Hasbro’s Power Rangers Team Talks New Offerings
In recent years, toy aisles have been the focus of debates about whether to call anything “girl’s toys” or “boy’s toys” any more. While the action figure industry has typically been a bit of a boy’s club, that’s changing at Hasbro, with a Power Rangers team led by women: designer Sondra Wiener, and global marketing’s Beth Samrick. “I think that we’re showing by our faces that we are diverse, and we’re proud of it,” Wiener told us. “It kind of speaks to what Power Rangers is, and also the team at work behind Power Rangers is also the same.” She adds, “I played with action figures and dolls, and I think that’s more and more what you see these days, that the brands cross over like that.”
Hasbro now owns Power Rangers outright, so it plays as more of an in-house brand like Transformers than a licensed property like Marvel. “We don’t have to consult anybody,” says Samrick. “We work directly with our studio team, the team in New Zealand, who is shooting. And we kind of figure out which products we want to do, what we want to do with the show, and all of it, soup to nuts, which is really exciting.”
Action figures for the brand are a consistent 6-inch scale, though the mass-market line is a little less bulky than the collector-focused “Lightning Collection.” Still, they all go for realistic physiques, a rarity in superheroic toys. “We wanted to keep true to what they look like in the show, which is why we didn’t go really broad-chested,” says Wiener. But there are limits. When it comes to some of the cheesier show costumes that revealed exposed zippers, for example. “We definitely keep it in mind, and we try to make an executive decision if that’s something we want to do or not.”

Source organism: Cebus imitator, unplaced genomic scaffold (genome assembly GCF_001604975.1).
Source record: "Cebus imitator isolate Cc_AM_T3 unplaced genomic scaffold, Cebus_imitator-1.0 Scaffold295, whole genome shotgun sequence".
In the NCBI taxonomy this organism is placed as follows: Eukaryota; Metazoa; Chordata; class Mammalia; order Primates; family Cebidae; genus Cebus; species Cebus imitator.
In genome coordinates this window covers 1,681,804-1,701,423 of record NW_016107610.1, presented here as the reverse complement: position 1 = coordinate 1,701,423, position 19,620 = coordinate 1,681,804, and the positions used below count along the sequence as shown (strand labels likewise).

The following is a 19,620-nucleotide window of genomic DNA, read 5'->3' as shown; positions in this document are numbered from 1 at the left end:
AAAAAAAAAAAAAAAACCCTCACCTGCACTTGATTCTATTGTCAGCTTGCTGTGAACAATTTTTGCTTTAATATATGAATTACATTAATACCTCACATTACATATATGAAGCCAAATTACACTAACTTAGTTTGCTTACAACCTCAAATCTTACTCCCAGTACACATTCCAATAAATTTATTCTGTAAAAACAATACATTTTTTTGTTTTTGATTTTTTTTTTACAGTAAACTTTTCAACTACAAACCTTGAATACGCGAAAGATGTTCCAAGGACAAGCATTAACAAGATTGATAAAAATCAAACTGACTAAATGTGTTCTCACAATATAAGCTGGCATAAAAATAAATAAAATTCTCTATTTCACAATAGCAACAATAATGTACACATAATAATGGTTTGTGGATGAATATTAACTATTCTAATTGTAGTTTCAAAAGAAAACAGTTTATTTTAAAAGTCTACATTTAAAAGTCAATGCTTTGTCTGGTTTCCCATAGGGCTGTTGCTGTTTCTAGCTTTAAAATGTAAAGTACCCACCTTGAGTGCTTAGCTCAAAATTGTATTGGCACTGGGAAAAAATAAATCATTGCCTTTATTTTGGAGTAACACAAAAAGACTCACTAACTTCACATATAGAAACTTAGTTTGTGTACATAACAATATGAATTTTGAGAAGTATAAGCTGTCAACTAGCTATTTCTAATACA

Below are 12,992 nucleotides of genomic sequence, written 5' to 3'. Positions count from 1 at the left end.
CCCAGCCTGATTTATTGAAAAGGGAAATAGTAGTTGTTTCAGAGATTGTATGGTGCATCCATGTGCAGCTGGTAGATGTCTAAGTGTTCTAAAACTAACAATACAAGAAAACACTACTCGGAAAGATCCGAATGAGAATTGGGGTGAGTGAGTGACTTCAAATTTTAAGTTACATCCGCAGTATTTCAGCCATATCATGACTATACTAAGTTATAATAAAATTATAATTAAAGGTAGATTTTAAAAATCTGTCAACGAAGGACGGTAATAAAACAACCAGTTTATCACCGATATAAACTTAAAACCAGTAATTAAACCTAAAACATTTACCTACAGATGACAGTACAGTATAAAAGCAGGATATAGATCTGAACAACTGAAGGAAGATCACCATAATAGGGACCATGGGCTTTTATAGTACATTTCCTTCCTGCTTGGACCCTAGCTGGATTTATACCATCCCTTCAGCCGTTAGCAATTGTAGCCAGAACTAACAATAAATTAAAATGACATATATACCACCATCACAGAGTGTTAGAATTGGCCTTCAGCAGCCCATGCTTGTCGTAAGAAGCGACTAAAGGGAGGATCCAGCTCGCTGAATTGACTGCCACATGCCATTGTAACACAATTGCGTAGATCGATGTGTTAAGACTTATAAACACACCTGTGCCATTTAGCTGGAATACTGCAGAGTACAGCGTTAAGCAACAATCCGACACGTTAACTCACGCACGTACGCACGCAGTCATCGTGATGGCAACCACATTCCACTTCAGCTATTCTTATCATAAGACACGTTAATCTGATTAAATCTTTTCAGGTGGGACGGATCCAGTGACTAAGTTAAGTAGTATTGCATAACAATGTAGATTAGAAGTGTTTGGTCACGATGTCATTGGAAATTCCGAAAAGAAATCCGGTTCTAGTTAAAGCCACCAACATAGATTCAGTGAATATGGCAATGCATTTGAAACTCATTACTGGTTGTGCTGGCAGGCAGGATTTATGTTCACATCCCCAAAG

New reveals for Comic-Con include original Pink Ranger Kimberly, Nate and Devon from Beast Morphers, and Magna Defender from Lost Galaxy. And like other Hasbro lines, there will be higher-end deluxe wearable helmets starting with the original White Ranger’s. Both Samrick and Wiener declared their fandom for the original Mighty Morphin generation, but said there are as yet no plans for its primary villainess Rita Repulsa. As for classic high-school bullies Bulk and Skull? “It’s a great question.”
Right now action figures are the primary line driver, but since Hasbro owns it all, there’s a lot of further merchandise potential. Says Samrick, “There’s more to come as we get our feet wet with the brand. I think there’s going to be a lot more to come.”
Which Power Rangers characters do you want to see made into figures? Let us know in the comment section below!